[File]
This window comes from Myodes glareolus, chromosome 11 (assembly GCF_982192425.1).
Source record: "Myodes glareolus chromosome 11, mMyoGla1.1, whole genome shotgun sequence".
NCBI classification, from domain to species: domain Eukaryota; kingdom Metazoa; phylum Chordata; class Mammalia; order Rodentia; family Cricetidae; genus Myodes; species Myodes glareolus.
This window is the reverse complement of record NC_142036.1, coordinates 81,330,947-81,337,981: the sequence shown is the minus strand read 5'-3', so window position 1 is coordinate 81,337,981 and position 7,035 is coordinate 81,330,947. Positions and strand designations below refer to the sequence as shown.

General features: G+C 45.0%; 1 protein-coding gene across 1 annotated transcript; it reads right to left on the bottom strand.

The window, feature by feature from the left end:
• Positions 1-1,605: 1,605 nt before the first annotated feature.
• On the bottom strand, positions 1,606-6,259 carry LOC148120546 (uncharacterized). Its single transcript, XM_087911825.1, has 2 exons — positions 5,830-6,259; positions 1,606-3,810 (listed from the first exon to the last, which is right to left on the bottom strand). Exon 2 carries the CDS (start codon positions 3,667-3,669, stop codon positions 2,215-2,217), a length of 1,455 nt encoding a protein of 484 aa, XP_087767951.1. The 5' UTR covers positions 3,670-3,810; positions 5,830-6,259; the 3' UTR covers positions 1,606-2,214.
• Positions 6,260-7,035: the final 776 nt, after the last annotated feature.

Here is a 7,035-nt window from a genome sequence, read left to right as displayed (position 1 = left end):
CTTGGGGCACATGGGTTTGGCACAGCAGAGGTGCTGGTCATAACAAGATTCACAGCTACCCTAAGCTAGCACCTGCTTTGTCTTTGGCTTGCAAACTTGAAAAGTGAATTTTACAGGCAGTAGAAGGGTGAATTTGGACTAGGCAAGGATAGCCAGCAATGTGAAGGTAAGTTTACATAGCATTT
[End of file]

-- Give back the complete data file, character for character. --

This window comes from Myodes glareolus, chromosome 11 (assembly GCF_982192425.1).
Source record: "Myodes glareolus chromosome 11, mMyoGla1.1, whole genome shotgun sequence".
NCBI classification, from domain to species: domain Eukaryota; kingdom Metazoa; phylum Chordata; class Mammalia; order Rodentia; family Cricetidae; genus Myodes; species Myodes glareolus.
This window is the reverse complement of record NC_142036.1, coordinates 81,330,947-81,337,981: the sequence shown is the minus strand read 5'-3', so window position 1 is coordinate 81,337,981 and position 7,035 is coordinate 81,330,947. Positions and strand designations below refer to the sequence as shown.

General features: G+C 45.0%; 1 protein-coding gene across 1 annotated transcript; it reads right to left on the bottom strand.

The window, feature by feature from the left end:
• Positions 1-1,605: 1,605 nt before the first annotated feature.
• On the bottom strand, positions 1,606-6,259 carry LOC148120546 (uncharacterized). Its single transcript, XM_087911825.1, has 2 exons — positions 5,830-6,259; positions 1,606-3,810 (listed from the first exon to the last, which is right to left on the bottom strand). Exon 2 carries the CDS (start codon positions 3,667-3,669, stop codon positions 2,215-2,217), a length of 1,455 nt encoding a protein of 484 aa, XP_087767951.1. The 5' UTR covers positions 3,670-3,810; positions 5,830-6,259; the 3' UTR covers positions 1,606-2,214.
• Positions 6,260-7,035: the final 776 nt, after the last annotated feature.

Here is a 7,035-nt window from a genome sequence, read left to right as displayed (position 1 = left end):
CTTGGGGCACATGGGTTTGGCACAGCAGAGGTGCTGGTCATAACAAGATTCACAGCTACCCTAAGCTAGCACCTGCTTTGTCTTTGGCTTGCAAACTTGAAAAGTGAATTTTACAGGCAGTAGAAGGGTGAATTTGGACTAGGCAAGGATAGCCAGCAATGTGAAGGTAAGTTTACATAGCATTT